Words reflect our state of mind.
What’s not to love about a short quiz on some favourite head-scratchers in the English language? Answers are at the end. Award yourself a chocolate truffle for every question you answer correctly.
1. Which is correct?
a) I’ve been racking my brain trying to remember the name of that play.
b) I’ve been wracking my brain trying to remember the name of that play.
2. Which is correct?
a) Juan sings poor and doesn’t even feel bad about it.
b) Juan sings poorly and doesn’t even feel badly about it.
c) Juan sings poorly and doesn’t even feel bad about it.
3. Which is correct?
a) Still, Eve holds on to the dream of a life with Juan and his dog.
b) Still, Eve holds onto the dream of a life with Juan and his dog.
4. Which is correct?
a) Eve soon learns that Juan thinks it’s alright to have a roving eye.
b) Eve soon learns that Juan thinks it’s all right to have a roving eye.
5. Which is correct?
a) Eve stays with Juan awhile longer because she loves his dog.
b) Eve stays with Juan a while longer because she loves his dog.
6. Which is correct?
a) Eve lies a blanket on her bed so the dog can lay near her. Adios, Juan.
b) Eve lays a blanket on her bed so the dog can lie near her. Adios, Juan.
7. Which is correct?
a) A total of 23 people have seen the play. (All gave Best Performance to the dog.)
b) A total of 23 people has seen the play. (All gave Best Performance to the dog.)
1. Likely (a), but read more about this usage on Grammarist.
2. (c). Most adverbs used to modify verbs are formed by adding “-ly” to an adjective. For example, “Juan is a poor singer. He sings poorly.” But there are exceptions. For verbs that refer to the state of the subject of the sentence rather than to an action taken by the subject, the “-ly” rule does not apply. Examples of these verbs are “seem,” “be,” “become,” and, depending on their sense, “feel,” “sound,” and “look.” In these cases, the adjectival form of the modifier is the correct choice.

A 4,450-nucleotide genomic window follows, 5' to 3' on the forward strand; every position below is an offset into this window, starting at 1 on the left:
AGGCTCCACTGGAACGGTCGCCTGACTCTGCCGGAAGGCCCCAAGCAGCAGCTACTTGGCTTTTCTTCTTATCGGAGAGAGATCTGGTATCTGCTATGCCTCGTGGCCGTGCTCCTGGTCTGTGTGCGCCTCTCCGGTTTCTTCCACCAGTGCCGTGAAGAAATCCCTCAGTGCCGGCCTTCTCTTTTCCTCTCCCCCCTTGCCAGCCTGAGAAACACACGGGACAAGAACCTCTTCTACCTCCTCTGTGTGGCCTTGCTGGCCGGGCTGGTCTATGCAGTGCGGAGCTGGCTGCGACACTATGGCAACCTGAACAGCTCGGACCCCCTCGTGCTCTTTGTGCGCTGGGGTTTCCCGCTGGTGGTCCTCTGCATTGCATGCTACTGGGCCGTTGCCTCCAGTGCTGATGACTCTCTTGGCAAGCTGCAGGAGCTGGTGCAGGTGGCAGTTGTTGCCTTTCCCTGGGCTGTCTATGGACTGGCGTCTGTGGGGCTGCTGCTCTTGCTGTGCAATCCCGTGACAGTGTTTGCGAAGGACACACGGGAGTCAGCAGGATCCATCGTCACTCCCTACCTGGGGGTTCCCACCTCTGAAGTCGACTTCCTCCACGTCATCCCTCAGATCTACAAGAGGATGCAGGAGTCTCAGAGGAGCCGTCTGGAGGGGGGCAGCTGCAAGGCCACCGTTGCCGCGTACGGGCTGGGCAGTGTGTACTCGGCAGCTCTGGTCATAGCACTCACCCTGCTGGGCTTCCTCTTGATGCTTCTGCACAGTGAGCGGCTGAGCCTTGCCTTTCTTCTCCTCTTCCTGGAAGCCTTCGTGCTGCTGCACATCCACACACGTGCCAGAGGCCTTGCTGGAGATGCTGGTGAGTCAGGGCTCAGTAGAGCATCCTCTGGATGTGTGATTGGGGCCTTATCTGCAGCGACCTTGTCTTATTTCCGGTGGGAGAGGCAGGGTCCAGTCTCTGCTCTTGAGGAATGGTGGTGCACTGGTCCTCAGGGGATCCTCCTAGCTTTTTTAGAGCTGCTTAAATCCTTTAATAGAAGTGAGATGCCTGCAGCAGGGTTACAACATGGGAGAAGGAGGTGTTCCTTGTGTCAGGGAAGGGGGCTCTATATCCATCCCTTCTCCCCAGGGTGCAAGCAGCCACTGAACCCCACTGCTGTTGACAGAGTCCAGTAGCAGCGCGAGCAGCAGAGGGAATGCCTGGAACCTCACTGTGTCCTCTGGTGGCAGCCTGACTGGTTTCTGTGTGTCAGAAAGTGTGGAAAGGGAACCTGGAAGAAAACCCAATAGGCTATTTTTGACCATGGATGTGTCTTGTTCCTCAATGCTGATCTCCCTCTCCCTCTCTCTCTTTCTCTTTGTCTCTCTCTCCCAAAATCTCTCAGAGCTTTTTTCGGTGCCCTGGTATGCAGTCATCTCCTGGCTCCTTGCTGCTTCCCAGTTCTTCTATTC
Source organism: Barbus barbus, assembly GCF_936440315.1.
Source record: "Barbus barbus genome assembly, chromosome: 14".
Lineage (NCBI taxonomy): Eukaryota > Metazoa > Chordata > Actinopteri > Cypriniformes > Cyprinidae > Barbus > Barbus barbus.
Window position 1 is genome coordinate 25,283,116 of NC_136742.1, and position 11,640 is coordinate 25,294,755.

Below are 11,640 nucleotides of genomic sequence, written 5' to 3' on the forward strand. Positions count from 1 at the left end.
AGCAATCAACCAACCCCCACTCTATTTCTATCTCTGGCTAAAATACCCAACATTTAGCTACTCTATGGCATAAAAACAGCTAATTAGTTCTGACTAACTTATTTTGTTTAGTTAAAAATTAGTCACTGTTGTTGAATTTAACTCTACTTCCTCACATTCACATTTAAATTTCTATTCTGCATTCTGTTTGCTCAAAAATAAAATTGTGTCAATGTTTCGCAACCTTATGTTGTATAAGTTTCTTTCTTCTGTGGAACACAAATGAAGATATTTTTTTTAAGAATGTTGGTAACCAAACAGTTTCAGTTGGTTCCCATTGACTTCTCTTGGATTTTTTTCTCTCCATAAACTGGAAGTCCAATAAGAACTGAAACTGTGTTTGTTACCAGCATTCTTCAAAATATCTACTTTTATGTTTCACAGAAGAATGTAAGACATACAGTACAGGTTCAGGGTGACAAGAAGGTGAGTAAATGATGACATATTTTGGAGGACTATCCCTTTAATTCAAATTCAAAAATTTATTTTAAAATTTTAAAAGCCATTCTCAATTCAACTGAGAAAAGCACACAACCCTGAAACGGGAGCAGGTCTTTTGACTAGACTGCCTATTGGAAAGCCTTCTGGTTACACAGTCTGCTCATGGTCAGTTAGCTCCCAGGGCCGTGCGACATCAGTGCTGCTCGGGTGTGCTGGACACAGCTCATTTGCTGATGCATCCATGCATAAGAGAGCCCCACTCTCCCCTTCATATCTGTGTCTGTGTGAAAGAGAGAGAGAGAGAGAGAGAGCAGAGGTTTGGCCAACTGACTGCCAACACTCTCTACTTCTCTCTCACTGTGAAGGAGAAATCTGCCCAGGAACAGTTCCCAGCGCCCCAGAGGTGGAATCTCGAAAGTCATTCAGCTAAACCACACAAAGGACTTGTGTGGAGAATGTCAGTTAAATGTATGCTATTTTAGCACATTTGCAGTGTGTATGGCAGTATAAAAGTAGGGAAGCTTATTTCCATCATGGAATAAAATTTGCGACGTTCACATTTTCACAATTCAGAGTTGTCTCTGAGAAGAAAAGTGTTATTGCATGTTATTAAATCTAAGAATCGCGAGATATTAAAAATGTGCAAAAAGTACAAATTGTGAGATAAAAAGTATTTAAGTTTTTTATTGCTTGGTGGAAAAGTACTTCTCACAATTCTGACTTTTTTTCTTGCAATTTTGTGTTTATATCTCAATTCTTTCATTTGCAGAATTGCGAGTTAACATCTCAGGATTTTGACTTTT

3. (a). Many verb phrases are made up of a verb plus “on” (e.g., hurry on, carry on, hold on). When such a phrase is followed by the preposition “to,” the “on” and “to” must remain separate. “Onto” is the form usually used after a verb that isn’t already followed by “on.”
4. (b). “Alright” is commonly considered a “disputed variant” of “all right.” Although “alright” appears in some print media and can be appropriate when a writer wants to signal an informal tone, most authorities recommend avoiding the one-word, one-el-short spelling. Over time, the words may permanently compact from “all right” to “alright.” But for now, conscientious writers should avoid using the latter.
5. (a). “Awhile” is an adverb, and here it is modifying the verb “stays.” “A while” is a noun. If “for” were part of the sentence construction, “a while” would be correct, because the preposition “for” needs a noun object (“stays with Juan for a while longer”). See Grammarist for more guidance on this.
6. (b). It’s relatively easy to decide how to use “lay” and “lie” when writing in the present tense. “To lay,” meaning “to put down or arrange,” is a transitive verb. It therefore needs a direct object—an actual thing to put down somewhere. “She lays a blanket on the bed.” “To lie,” meaning “to recline or be situated,” is an intransitive verb, so it cannot take a direct object. For a full explanation of the correct use of “lay” and “lie” (and “lie” as in “fib”) in all tenses, read more on the Oxford Dictionaries website.
7. (a). When words such as “total,” “number,” and “range” are preceded by the article “a,” they usually team up with plural constructions and are treated as plural. “A total of 23 people” is another way of saying “In total, 23 people” or “All together, 23 people,” both of which require the plural verb (“have”). On the other hand, when preceded by “the,” these words typically refer to a single entity and are therefore singular. Example: “The total has exceeded our expectations.”